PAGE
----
Performance decreases when you run a SELECT ..INTO query after you upgrade to SQL Server 2012 and later

Extended support for SQL Server 2005 ended on April 12, 2016

If you are still running SQL Server 2005, you will no longer receive security updates and technical support. We recommend upgrading to SQL Server 2014 and Azure SQL Database to achieve breakthrough performance, maintain security and compliance, and optimize your data platform infrastructure. Learn more about the options for upgrading from SQL Server 2005 to a supported version here.

Symptoms
After you upgrade from Microsoft SQL Server 2008 R2 or an earlier version to SQL Server 2012 or a later version, you may notice that SELECT... INTO queries that contain user-defined functions take a longer time to complete than in the earlier versions.
Cause
This issue occurs because that SELECT..INTO statements that contain user-defined functions (UDFs) are fully logged operations and take additional time to complete in SQL Server 2012 and later versions.

Note Any SELECT..INTO statements that contain user-defined functions are minimally logged operations in earlier versions (SQL Server 2008 R2 and earlier). This change was introduced to make sure of data integrity, as the user-defined function may perform read/write operations on the same object and can cause data corruption if minimal logging is enabled.
Workaround
If the user-defined functions that are used in the SELECT...INTO statement don't perform any data access operations, you can specify the SCHEMABINDING clause for the user-defined functions, which will set the derived UserDataAccess property for those user-defined functions to 0. After this change, SELECT...INTO statements will be minimally logged. For more information, see the sample in the blog for an example on using SCHEMABINDING.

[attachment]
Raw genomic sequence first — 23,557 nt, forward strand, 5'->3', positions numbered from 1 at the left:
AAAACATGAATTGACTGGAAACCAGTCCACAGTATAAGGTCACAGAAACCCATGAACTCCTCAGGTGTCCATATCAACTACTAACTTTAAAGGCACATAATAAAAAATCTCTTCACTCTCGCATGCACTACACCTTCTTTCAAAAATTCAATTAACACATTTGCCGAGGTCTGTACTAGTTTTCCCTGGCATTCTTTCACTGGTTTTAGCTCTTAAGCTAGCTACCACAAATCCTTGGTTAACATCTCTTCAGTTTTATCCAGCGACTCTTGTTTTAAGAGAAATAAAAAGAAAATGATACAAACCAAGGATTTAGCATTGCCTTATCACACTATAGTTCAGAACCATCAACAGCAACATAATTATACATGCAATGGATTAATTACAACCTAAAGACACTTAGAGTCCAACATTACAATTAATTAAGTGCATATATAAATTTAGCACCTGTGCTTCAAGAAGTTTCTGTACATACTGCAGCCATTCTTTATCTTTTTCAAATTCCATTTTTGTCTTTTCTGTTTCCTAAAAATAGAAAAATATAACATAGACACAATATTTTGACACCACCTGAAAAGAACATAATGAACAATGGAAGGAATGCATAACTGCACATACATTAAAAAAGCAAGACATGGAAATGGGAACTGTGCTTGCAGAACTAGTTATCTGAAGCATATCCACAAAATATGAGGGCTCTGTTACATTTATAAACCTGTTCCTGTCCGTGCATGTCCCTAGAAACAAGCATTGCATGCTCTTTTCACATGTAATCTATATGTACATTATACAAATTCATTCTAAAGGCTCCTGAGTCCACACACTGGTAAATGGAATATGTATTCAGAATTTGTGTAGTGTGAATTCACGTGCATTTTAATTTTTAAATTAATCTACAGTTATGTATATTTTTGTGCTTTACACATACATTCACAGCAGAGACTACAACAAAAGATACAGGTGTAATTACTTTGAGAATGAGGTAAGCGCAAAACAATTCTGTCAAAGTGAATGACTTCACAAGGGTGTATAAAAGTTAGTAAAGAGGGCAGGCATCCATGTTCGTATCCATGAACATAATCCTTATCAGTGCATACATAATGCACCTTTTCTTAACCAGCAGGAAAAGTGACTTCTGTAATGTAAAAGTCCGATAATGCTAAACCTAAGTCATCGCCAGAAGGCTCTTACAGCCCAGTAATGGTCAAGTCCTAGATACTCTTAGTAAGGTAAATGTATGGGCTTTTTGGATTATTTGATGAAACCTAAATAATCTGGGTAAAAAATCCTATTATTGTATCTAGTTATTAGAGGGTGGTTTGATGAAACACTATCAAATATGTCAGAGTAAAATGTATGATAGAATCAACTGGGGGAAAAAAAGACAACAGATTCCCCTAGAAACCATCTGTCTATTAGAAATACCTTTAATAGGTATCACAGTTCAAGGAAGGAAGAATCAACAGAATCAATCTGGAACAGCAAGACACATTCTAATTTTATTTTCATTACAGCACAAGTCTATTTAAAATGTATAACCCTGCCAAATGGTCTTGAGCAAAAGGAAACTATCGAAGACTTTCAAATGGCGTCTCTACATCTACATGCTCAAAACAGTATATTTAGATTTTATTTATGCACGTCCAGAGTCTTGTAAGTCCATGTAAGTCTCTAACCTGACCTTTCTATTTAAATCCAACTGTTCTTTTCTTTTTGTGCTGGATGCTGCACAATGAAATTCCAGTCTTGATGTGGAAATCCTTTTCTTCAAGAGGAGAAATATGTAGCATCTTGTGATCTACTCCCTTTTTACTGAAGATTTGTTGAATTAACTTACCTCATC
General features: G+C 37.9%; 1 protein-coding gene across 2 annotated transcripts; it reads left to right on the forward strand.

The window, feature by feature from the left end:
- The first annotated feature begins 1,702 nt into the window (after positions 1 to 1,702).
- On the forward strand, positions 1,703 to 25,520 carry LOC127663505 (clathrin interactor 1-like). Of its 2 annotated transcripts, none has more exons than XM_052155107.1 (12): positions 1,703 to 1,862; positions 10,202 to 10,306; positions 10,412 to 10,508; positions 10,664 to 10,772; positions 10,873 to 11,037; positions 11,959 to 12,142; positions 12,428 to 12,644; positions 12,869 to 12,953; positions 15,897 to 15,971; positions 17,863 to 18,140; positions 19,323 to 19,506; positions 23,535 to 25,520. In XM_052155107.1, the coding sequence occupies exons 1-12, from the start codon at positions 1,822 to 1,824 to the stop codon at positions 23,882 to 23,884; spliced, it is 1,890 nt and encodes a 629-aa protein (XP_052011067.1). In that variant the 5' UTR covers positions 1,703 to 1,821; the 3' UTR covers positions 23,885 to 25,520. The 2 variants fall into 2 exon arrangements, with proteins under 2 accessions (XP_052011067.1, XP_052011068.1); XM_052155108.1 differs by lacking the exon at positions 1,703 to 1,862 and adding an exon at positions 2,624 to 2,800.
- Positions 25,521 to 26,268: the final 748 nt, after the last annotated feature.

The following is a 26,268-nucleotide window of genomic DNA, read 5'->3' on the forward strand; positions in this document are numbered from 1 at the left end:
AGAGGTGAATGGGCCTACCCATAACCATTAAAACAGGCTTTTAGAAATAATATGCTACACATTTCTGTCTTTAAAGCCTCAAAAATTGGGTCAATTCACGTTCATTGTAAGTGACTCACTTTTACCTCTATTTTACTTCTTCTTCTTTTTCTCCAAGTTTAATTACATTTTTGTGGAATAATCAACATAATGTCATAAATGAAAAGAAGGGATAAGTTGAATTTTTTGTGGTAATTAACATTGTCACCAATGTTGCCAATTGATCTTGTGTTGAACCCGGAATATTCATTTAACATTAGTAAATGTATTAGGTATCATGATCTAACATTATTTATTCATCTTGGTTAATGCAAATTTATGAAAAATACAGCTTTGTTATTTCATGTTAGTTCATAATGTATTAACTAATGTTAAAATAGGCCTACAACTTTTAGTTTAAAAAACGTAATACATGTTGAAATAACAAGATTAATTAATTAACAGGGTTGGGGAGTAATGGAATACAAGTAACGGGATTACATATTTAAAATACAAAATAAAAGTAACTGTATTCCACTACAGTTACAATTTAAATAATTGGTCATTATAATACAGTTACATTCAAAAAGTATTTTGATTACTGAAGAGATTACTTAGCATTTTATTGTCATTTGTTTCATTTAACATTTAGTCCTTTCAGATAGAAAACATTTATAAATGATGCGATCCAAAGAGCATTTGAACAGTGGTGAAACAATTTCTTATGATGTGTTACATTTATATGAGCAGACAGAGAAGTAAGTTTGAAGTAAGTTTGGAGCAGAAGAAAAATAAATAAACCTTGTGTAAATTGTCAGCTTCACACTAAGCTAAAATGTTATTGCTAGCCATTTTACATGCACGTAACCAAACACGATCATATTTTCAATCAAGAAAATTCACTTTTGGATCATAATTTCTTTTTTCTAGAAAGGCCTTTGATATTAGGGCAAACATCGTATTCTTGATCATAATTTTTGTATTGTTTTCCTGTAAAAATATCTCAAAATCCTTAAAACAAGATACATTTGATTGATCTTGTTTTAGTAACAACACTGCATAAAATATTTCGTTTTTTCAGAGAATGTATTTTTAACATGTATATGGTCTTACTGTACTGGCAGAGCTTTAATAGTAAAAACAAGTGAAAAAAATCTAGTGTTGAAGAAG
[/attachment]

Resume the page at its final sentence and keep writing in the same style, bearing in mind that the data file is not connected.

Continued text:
Note If the statement still references at least one user-defined function that has this property set to 1, the operation is fully logged.
More information
The following sample code demonstrates the difference in behavior between SQL Server 2008 R2 and SQL Server 2012 or 2014:

create database DB1gouse DB1gocreate function dbo.MyTrim (@name as varchar(100))returns varchar (100)asbeginreturn (RTRIM(ltrim(@name)))endgocreate table dbo.tab_prod (c1 int, c2 varchar(10))godeclare @a int set @a = 1while @a <= 100000begin insert into tab_prodvalues (@a , '  test ')set @a = @a + 1endbegin transelect  *,  dbo.mytrim(c2) as trimc2 into tab_test from tab_prod

The following table compares the CPU time for a select-into operation in SQL Server 2008 R2 with that of SQL Server 2014:

VersionExecution Time (CPU time)
SQL Server 2008 R2719 ms
SQL Server 20141360 ms

The following table compares transaction log usage for a select-into operation in SQL Server 2008 R2 with that of SQL Server 2014:

VersionDatabase nameLog size (MB)Log space used (%)Status
SQL Server 2008 R2DB10.742187551.578950
SQL Server 2014DB132.1796938.44380
Important note The results in these tables are just an example of the change in behavior between SQL Server 2008 R2 and SQL Server 2014 and are very specific to the lab environment that was used for this test. The actual performance difference in your environment will depend on the hardware that your SQL instance is running on.
Note This is a "FAST PUBLISH" article created directly from within the Microsoft support organization. The information contained herein is provided as-is in response to emerging issues. As a result of the speed in making it available, the materials may include typographical errors and may be revised at any time without notice. See Terms of Use for other considerations.
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Article ID: 3144525 - Last Review: 03/03/2016 22:28:00 - Revision: 1.0

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